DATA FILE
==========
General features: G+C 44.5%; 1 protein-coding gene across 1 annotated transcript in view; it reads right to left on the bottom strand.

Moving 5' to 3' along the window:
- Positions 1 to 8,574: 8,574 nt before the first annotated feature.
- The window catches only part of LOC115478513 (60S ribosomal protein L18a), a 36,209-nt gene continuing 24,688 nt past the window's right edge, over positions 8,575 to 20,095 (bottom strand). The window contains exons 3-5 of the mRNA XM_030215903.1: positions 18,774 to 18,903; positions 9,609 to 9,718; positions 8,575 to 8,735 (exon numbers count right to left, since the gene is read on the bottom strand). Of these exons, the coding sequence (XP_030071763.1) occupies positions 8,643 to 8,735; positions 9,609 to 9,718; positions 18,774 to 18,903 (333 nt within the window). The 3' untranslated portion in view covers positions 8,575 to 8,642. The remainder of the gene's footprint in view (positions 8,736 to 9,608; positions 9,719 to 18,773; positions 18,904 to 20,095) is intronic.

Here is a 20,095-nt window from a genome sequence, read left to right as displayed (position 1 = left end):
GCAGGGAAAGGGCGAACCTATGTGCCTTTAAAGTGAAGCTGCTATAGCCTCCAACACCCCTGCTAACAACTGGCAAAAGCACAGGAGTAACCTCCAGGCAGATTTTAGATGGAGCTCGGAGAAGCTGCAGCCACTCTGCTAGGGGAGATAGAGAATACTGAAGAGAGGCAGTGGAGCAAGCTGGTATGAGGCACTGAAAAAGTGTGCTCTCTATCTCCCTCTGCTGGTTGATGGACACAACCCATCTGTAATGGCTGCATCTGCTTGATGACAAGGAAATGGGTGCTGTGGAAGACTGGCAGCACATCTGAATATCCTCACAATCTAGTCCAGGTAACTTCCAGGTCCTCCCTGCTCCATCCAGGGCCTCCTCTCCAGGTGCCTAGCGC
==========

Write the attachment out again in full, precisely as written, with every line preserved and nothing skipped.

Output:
General features: G+C 44.5%; 1 protein-coding gene across 1 annotated transcript in view; it reads right to left on the bottom strand.

Moving 5' to 3' along the window:
- Positions 1 to 8,574: 8,574 nt before the first annotated feature.
- The window catches only part of LOC115478513 (60S ribosomal protein L18a), a 36,209-nt gene continuing 24,688 nt past the window's right edge, over positions 8,575 to 20,095 (bottom strand). The window contains exons 3-5 of the mRNA XM_030215903.1: positions 18,774 to 18,903; positions 9,609 to 9,718; positions 8,575 to 8,735 (exon numbers count right to left, since the gene is read on the bottom strand). Of these exons, the coding sequence (XP_030071763.1) occupies positions 8,643 to 8,735; positions 9,609 to 9,718; positions 18,774 to 18,903 (333 nt within the window). The 3' untranslated portion in view covers positions 8,575 to 8,642. The remainder of the gene's footprint in view (positions 8,736 to 9,608; positions 9,719 to 18,773; positions 18,904 to 20,095) is intronic.

Here is a 20,095-nt window from a genome sequence, read left to right as displayed (position 1 = left end):
GCAGGGAAAGGGCGAACCTATGTGCCTTTAAAGTGAAGCTGCTATAGCCTCCAACACCCCTGCTAACAACTGGCAAAAGCACAGGAGTAACCTCCAGGCAGATTTTAGATGGAGCTCGGAGAAGCTGCAGCCACTCTGCTAGGGGAGATAGAGAATACTGAAGAGAGGCAGTGGAGCAAGCTGGTATGAGGCACTGAAAAAGTGTGCTCTCTATCTCCCTCTGCTGGTTGATGGACACAACCCATCTGTAATGGCTGCATCTGCTTGATGACAAGGAAATGGGTGCTGTGGAAGACTGGCAGCACATCTGAATATCCTCACAATCTAGTCCAGGTAACTTCCAGGTCCTCCCTGCTCCATCCAGGGCCTCCTCTCCAGGTGCCTAGCGC